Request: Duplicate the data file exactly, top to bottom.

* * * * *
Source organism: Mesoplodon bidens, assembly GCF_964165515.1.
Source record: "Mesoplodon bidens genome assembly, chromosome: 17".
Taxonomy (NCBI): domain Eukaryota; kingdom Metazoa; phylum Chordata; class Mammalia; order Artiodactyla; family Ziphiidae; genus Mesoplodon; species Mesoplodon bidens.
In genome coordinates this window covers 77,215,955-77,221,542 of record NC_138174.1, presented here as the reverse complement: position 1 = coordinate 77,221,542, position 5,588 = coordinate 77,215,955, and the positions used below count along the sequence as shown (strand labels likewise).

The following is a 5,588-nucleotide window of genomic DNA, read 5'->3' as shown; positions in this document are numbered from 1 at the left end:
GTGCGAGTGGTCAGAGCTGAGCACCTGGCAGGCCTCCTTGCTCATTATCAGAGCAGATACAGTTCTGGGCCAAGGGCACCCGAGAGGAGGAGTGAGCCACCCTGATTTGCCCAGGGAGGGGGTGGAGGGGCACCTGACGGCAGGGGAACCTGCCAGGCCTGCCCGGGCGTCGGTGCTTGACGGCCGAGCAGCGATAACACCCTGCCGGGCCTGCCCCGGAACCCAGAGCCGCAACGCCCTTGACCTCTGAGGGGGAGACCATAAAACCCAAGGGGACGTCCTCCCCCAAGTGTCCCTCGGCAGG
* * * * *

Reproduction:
Source organism: Mesoplodon bidens, assembly GCF_964165515.1.
Source record: "Mesoplodon bidens genome assembly, chromosome: 17".
Taxonomy (NCBI): domain Eukaryota; kingdom Metazoa; phylum Chordata; class Mammalia; order Artiodactyla; family Ziphiidae; genus Mesoplodon; species Mesoplodon bidens.
In genome coordinates this window covers 77,215,955-77,221,542 of record NC_138174.1, presented here as the reverse complement: position 1 = coordinate 77,221,542, position 5,588 = coordinate 77,215,955, and the positions used below count along the sequence as shown (strand labels likewise).

The following is a 5,588-nucleotide window of genomic DNA, read 5'->3' as shown; positions in this document are numbered from 1 at the left end:
GTGCGAGTGGTCAGAGCTGAGCACCTGGCAGGCCTCCTTGCTCATTATCAGAGCAGATACAGTTCTGGGCCAAGGGCACCCGAGAGGAGGAGTGAGCCACCCTGATTTGCCCAGGGAGGGGGTGGAGGGGCACCTGACGGCAGGGGAACCTGCCAGGCCTGCCCGGGCGTCGGTGCTTGACGGCCGAGCAGCGATAACACCCTGCCGGGCCTGCCCCGGAACCCAGAGCCGCAACGCCCTTGACCTCTGAGGGGGAGACCATAAAACCCAAGGGGACGTCCTCCCCCAAGTGTCCCTCGGCAGG